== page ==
Do you know who is making the decisions for you?

Do you know who is making the decisions for you?

Last week, the information about the daughter of the Kremlin’s propaganda man working as a trainee of a Eurosceptic member of the European Parliament was published in several newspapers within and outside the EU.

It goes without saying that every student these days needs to do an internship, and Yelizaveta Peskova is not an exception. Being a trainee at the European Parliament is a great experience that I lived myself. As a graduate with a degree in European Law and Studies, I gained a priceless insight that became the foundation of my future work in European affairs in Brussels.

The case of Ms Peskova is quite particular though, since her father is the spokesman and, therefore, one of the closest allies of the President of Russia, making him one of the most influential people in the world.

The values this man of influence represents go contrary to what the European Union stands for and the recruitment of his daughter at a European institution is just another example of the possible interference of Russia in the EU political process. There have been numerous reports of the support Russian political elite has provided to the Eurosceptic and far-right parties.

If you think it is just fearmongering, think twice. Did you imagine a realistic possibility that Trump could become the US President, or that the Brexit vote will result in the mess you are reading about every week in your new updates?

And remember, there are countries where your vote does not matter (including mine) since everything is decided for you in advance. But you actually do have a choice. Get out and vote for people who will defend the values the Union is built on! Don’t let anyone steal your right to choose!

Photo: Pixabay

Why the hell should I vote?

Why the hell should I vote?

As a European citizen born and raised in Argentina, until I moved to Belgium, I never felt connected to EU politics nor compelled to vote in its elections. As it is the case of millions of other people, my great grandparents emigrated from Italy to Argentina in the early 1900s and passed on their citizenship, without us having to learn the language or even visit their motherland (even if I did both due to a sense of responsibility and ‘’coherence’’).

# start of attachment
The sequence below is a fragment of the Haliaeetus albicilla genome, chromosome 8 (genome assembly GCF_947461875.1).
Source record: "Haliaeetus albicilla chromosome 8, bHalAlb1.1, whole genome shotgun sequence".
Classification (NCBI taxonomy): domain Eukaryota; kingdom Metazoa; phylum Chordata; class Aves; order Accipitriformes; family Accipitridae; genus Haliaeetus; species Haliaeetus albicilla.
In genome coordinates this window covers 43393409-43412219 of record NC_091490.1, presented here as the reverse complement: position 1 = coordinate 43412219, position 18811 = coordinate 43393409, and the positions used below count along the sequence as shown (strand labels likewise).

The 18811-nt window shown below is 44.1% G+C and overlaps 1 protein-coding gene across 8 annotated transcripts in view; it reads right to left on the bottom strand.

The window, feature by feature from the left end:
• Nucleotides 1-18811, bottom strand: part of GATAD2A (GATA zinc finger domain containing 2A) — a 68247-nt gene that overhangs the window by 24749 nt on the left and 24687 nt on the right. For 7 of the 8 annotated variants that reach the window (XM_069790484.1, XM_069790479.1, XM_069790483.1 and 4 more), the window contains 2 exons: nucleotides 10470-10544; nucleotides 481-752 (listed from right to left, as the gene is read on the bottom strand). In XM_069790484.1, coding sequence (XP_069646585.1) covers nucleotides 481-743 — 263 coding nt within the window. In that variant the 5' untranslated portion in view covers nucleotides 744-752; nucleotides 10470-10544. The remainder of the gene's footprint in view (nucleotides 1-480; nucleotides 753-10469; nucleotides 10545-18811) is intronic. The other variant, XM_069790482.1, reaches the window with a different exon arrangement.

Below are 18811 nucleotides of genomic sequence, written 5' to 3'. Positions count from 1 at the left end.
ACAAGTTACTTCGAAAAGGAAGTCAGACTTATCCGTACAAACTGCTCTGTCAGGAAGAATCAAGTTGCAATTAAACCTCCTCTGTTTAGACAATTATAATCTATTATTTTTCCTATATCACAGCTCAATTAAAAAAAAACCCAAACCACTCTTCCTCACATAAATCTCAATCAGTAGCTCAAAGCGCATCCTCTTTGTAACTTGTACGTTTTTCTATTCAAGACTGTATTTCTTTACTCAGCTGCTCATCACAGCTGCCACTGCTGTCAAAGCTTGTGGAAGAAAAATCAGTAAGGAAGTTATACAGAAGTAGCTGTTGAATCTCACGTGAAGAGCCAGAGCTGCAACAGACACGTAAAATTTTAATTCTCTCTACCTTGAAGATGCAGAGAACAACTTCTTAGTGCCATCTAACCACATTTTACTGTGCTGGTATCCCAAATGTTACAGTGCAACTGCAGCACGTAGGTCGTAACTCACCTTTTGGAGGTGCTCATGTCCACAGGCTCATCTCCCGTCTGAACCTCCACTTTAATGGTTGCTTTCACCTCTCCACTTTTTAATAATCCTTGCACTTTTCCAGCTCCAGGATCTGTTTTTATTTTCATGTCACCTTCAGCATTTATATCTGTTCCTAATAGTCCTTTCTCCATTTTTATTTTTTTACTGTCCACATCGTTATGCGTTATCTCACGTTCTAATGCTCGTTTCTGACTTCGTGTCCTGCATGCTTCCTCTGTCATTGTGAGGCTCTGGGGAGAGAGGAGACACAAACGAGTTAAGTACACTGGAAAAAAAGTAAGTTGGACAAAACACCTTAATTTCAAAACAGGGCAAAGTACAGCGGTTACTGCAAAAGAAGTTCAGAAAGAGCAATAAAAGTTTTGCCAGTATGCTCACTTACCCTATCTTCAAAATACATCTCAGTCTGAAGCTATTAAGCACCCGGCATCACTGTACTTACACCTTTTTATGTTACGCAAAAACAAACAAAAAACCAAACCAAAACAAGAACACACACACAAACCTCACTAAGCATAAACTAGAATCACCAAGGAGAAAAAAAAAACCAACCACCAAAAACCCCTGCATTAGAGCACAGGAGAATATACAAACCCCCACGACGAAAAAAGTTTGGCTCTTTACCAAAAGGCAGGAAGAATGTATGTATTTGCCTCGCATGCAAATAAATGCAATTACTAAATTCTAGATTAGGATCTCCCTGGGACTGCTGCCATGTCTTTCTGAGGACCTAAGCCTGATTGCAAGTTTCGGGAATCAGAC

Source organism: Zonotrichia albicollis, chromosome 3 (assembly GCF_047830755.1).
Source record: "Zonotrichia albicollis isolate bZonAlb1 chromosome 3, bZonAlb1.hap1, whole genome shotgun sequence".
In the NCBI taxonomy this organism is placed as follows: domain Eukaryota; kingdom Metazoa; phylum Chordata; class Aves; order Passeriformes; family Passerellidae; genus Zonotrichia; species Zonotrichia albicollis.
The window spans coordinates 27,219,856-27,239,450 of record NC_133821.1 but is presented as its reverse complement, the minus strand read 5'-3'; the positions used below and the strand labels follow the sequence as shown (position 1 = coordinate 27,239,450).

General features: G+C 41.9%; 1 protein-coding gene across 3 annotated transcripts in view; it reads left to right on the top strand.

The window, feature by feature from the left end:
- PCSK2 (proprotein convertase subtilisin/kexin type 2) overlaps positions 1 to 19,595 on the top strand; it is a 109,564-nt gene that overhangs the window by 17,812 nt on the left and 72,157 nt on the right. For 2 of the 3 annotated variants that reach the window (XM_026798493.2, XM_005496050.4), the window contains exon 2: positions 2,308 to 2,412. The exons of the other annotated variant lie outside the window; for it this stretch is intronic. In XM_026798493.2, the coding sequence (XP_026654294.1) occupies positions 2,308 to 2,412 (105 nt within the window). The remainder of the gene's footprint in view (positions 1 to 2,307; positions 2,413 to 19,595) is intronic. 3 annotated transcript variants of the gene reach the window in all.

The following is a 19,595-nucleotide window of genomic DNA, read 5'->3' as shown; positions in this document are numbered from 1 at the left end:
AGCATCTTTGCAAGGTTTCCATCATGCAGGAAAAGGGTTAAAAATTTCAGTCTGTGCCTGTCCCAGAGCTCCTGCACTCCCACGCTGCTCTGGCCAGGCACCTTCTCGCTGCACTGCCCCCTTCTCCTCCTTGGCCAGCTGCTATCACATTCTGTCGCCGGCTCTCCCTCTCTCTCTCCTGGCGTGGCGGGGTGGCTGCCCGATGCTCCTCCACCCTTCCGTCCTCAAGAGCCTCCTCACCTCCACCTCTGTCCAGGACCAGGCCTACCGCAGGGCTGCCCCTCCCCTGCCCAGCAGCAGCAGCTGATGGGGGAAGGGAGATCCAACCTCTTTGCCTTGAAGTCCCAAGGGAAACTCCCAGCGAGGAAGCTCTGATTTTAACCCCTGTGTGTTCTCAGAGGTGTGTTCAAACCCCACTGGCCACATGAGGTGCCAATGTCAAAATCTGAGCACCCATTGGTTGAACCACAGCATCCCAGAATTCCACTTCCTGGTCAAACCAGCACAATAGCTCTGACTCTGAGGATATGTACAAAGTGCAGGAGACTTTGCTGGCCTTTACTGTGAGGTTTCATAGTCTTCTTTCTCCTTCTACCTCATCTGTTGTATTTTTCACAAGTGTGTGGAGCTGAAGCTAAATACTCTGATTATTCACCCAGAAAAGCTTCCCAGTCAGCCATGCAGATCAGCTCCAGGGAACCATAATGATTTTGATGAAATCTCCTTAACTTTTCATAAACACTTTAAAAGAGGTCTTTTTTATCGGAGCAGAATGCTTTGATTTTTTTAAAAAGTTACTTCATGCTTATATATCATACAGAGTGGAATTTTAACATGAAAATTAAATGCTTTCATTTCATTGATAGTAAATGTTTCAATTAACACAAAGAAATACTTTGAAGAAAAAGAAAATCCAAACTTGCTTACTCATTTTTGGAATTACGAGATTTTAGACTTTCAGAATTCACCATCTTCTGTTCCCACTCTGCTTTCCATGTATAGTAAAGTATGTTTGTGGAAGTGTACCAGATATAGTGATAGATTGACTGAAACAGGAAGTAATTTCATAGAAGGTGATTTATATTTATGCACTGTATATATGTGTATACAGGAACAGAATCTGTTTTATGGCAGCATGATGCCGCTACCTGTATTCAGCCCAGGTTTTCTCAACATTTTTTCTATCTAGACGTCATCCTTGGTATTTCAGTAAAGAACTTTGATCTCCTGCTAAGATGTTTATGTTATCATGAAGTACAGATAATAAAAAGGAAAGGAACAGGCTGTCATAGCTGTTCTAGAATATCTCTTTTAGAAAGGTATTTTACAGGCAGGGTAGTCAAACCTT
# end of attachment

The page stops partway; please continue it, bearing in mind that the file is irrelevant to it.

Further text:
If I am Italian, I should speak Italian. I should know Italy. However, I didn’t feel the same about politics.

I remember receiving by post the ballots to vote in every Italian election, and thinking, I don’t even know these people or their proposals, how the hell am I going to vote for someone If I have no idea if they represent my values, my views of the world? What is my connection to this election when I’ve always been thousands of miles away?

My perspective on EU voting has radically changed in the last few years, not only because I now effectively live in Europe, but also because I understand better how Europe’s course of actions affects the entire world. EU’s policies on migration, renewable energies & climate change, trade, development cooperation (only to mention some) have a huge impact on you and your family, no matter where in the world you are. If you have the chance, don’t you want to have a say in your future? I do, pretty much.

I’m tired of seeing examples of big time political decisions that will affect many generations to come being made after non-compulsory voting where the youth was hardly represented. But there’s nobody to blame for that if we don’t show up to vote. In 2019, we have the chance to determine Europe’s course of actions and send a message about the kind of European project we want to be part of.

All in all, I tell you the same I would tell my 18 year-old self 10 years ago when first receiving the ballots by post:

Get informed.

Take control of your future.

If you are a European Citizen, wherever you are, on 23 – 26 May 2019, Fucking Vote!

 

Image: Unsplash

If not now, when?

If not now, when?

In the almost decade I have worked in European politics one of the most despiriting things I have witnessed is the decline in voters taking part in the elections many of our relatives worked hard, if not died, for us to get.
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